What if the other party won’t agree to Family Mediation?

You have an opportunity to negotiate, and a right to litigate. This means that you can only do Family Mediation if both parties agree to enter into the Process. If the one party won’t agree, then you still have a right to resolution, but it will likely be in the litigation environment. The sooner that both parties learn about the various process options available for divorce, the better. Sometimes, parties will enter into the litigation ring without understanding that there are options such as Family Mediation. Even if the other party has chosen a litigation process, you can still talk to them and provide them with information about the Process; it can’t hurt. However, if the other party is not agreeable to at least meeting with the mediator to learn more about the process, then you cannot use Family Mediation.

What if the other party already has a lawyer? Can we still use Family Mediation?

Yes, even if one or both of you have already retained lawyers, Family Mediation can still be used. You may invite your lawyers to attend each session with you, or you can request that your lawyer stays in the background while the mediation is proceeding. If one or both parties doesn’t have a lawyer yet, you don’t need to retain a lawyer prior to the mediation being conducted. Many parties choose to keep the meetings as 3-way meetings including the parties and the mediator alone and simply to discuss the final result with their lawyer at the end.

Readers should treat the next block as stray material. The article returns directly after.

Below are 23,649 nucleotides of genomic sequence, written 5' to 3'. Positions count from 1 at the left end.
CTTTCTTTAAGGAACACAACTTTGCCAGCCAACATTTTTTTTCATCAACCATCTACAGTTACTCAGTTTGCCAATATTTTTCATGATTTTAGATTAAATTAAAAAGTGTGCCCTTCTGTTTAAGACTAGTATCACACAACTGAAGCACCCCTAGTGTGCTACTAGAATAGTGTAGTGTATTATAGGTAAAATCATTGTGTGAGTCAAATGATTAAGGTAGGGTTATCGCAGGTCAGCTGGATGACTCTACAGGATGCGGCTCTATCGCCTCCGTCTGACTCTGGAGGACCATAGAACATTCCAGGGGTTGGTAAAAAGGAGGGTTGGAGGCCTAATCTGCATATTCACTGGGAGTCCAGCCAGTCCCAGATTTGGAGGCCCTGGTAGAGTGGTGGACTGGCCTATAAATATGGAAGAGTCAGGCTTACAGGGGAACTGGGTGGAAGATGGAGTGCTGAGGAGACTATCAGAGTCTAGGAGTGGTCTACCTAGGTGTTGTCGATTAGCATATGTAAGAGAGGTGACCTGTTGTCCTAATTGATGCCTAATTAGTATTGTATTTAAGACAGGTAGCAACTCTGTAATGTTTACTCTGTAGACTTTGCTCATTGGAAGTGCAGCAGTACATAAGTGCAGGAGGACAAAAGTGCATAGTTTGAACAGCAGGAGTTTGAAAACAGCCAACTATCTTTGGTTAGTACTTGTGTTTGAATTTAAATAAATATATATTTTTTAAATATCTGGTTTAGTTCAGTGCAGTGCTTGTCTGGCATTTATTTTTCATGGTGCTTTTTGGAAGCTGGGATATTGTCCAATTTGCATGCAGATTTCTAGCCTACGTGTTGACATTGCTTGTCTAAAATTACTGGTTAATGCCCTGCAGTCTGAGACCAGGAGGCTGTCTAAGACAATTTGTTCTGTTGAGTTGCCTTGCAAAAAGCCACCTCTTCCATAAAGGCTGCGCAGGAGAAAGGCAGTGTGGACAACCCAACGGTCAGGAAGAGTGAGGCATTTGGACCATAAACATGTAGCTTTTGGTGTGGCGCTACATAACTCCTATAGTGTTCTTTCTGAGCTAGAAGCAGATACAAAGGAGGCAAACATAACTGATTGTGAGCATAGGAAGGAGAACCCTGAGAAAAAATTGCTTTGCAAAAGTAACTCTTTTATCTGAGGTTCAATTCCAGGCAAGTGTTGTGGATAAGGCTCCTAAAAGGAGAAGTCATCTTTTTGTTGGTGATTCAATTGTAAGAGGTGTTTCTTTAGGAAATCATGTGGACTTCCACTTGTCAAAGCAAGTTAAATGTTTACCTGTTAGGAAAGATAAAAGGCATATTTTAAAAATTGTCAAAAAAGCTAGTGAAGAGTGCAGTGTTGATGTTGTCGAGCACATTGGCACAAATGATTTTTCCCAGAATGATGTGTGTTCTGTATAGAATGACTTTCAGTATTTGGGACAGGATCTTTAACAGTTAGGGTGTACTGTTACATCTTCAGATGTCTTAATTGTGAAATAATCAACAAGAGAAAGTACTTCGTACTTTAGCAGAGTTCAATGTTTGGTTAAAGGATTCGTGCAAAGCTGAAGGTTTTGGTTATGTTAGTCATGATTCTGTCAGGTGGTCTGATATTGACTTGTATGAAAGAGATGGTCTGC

Is Family Mediation confidential?

A closed mediation is confidential; an open mediation is not. In a closed mediation, the parties and the mediator sign a Participation Agreement at the start of the Family Mediation process which states that all discussions and proposals made are confidential for use within the Process only. It is not until the proposals for resolution are actually placed into the form of a Separation Agreement, and signed by all parties, that it becomes legally-binding. If the Process breaks down, then all discussion and proposals are set aside, and may not be used in any litigation process that may follow. A judge may order an open mediation whereby the mediator is required to report to the Court about the mediation. Closed mediation is much more common.